Anterior Cruciate Ligament Augmentation for Rotational Instability Following Primary Reconstruction With an Accelerated Physical Therapy Protocol - Timothy Care

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The purpose of the present study is to present the results of anterior cruciate ligament (ACL) augmentation for patients having rotational instability despite an intact vertical graft in lieu of conventional revision ACL reconstruction. ACL augmentation surgery with a horizontal graft was performed to augment a healed vertical graft on five patients and an accelerated rehabilitation protocol was instituted. Functional outcomes were assessed by the Lower Extremity Functional Scale (LEFS) and the Modified Cincinnati Rating System (MCRS). All patients completed physical therapy within 5 months and were able to return to full military duty without limitation. LEFS and MCRS were significantly improved. ACL augmentation with a horizontal graft provides an excellent alternative to ACL revision reconstruction for patients with an intact vertical graft, allowing an earlier return to duty for military service members. Key words: ACL, anterior cruciate ligament reconstruction, augmentation, double bundle, revision reconstruction, rotational instability

Military Movement Training Program Improves Jump-Landing Mechanics Associated With Anterior Cruciate Ligament Injury Risk - Brett D. Owens, MD; Kenneth L. Camer

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Optimal treatment for acromioclavicular (AC) dislocation is unknown. Numerous surgical procedures for AC injuries have been described with little comparison. This study sought to compare the clinical and radiographic results of various surgical techniques in order to identify the optimal surgical technique. Ninety patients met inclusion criteria of AC reconstruction at this institution. A retrospective review of outcomes was performed using the electronic records system. Radiographs were measured for pre- and postoperative grade and percent elevation versus the contralateral side. Overall revision rate was 9%. Suture button fixation had a revision rate of 0% compared to 14% (p D .01). Reconstruction procedures performed with distal clavicle excision showed a higher revision rate, 17% compared to 0% (p D .003). There were no statistically significant clinical differences. AC reconstructions performed with suture button construct were superior to other surgical techniques. Procedures performed with distal clavicle excision were inferior to those without. Key words: acromioclavicular, dislocation, distal clavicle resection, reconstruction, shoulder separation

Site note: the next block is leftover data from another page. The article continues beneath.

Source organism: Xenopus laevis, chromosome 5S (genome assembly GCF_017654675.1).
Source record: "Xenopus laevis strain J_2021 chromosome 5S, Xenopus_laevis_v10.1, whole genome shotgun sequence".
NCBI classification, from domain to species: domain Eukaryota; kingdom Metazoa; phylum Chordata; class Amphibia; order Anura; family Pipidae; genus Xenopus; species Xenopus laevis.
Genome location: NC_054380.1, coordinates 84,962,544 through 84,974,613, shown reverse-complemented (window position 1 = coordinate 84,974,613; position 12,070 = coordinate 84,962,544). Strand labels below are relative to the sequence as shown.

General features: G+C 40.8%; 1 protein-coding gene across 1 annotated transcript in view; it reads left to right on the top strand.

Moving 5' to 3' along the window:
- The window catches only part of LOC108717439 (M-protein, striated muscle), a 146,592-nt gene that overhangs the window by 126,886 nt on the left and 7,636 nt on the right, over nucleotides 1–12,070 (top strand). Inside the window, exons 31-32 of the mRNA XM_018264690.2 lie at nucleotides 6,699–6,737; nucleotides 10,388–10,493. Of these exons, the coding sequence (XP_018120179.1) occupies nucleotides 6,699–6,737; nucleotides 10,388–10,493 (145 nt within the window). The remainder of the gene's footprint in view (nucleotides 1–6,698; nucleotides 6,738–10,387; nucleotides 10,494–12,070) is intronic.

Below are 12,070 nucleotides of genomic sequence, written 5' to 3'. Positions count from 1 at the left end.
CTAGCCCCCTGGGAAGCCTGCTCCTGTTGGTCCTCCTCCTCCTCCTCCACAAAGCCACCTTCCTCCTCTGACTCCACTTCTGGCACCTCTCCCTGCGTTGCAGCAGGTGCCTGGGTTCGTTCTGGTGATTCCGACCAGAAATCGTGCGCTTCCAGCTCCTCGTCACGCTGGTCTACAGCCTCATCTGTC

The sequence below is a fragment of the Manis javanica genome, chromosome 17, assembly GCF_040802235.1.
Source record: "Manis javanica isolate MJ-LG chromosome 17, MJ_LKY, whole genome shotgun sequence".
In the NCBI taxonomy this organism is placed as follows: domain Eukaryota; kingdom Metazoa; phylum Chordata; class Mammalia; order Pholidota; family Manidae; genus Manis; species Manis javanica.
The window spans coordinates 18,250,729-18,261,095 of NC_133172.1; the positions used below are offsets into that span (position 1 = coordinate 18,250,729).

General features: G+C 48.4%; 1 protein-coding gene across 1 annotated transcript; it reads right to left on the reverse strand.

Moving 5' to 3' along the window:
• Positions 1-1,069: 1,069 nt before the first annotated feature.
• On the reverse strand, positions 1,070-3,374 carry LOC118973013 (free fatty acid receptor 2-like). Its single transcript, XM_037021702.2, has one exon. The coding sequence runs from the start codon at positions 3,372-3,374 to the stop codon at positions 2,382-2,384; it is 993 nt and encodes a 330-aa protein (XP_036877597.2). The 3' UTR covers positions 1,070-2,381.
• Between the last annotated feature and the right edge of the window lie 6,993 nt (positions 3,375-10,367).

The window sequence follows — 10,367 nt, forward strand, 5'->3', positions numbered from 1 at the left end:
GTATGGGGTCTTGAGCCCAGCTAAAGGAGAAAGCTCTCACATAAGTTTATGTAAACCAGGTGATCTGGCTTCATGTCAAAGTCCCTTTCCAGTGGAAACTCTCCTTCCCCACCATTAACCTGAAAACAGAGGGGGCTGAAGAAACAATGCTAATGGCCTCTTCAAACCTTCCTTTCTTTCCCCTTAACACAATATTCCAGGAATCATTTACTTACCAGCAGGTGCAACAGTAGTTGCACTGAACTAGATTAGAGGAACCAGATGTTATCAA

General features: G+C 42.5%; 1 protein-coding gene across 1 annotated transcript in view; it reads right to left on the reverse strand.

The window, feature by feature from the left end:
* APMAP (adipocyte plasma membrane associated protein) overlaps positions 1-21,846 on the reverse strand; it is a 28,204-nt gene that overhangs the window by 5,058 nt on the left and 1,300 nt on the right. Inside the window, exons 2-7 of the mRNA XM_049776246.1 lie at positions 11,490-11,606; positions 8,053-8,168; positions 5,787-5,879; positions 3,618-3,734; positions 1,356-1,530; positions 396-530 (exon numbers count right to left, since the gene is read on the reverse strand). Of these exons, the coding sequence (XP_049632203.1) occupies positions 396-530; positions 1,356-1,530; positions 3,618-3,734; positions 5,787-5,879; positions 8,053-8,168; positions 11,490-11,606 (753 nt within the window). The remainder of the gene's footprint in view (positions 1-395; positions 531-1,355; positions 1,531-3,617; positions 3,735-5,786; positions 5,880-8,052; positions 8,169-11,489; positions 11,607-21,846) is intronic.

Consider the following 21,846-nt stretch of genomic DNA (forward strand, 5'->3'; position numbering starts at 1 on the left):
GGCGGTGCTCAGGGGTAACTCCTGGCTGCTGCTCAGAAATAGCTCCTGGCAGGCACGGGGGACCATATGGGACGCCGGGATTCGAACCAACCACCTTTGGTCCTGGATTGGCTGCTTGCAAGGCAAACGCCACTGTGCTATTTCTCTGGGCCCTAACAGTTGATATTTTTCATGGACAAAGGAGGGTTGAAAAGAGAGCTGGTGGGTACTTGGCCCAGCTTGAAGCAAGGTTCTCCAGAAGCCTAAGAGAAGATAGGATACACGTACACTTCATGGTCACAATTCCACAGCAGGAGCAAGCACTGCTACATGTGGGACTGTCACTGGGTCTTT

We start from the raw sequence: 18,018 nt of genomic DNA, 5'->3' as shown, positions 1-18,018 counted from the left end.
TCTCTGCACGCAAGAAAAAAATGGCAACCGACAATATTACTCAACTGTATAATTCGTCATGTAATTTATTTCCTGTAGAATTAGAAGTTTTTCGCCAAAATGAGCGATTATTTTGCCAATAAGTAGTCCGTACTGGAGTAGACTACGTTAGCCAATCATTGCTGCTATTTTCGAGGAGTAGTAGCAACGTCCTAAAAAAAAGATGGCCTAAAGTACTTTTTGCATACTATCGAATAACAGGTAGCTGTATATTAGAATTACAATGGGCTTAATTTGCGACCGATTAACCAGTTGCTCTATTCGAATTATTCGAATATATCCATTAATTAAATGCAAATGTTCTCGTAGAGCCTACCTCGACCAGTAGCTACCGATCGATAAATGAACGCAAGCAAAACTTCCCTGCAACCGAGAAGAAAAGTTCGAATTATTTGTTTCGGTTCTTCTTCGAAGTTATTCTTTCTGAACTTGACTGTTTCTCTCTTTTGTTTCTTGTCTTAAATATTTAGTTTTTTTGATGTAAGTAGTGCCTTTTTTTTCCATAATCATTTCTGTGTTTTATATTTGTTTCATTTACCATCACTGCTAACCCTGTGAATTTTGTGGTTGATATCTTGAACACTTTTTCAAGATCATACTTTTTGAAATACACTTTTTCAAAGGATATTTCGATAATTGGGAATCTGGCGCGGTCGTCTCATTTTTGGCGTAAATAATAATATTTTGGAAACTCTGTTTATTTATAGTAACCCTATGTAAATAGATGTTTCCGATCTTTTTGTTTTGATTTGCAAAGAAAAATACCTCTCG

Surgical Technique Affects Outcomes in Acromioclavicular Reconstruction - Jason A. Grassbaugh, MD; Chad Cole, PA-C; Kurt Wohlrab, MD; and Josef Eichinger, MD

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Many of the orthopaedic studies completed within the military come from records-based research. This methodological article will assist researchers in completing such studies by highlighting the experiences and lessons learned from a recent retrospective study on amputees. Specifically, this article provides details on the various data sources available within the military, and how to access those systems, and offers general advice for the completion of retrospective studies using Department of Defense data systems. Although there are many obstacles that need to be overcome in order to successfully complete records-based research within the military, the authors hope this article will aid investigators in the completion of future projects. Key words: chart review, methodology, research design, retrospective research

Comparison of Complication Rates of Intramedullary Pin Fixation Versus Plating of Midshaft Clavicle Fractures in an Active Duty Military Population - Jerome J.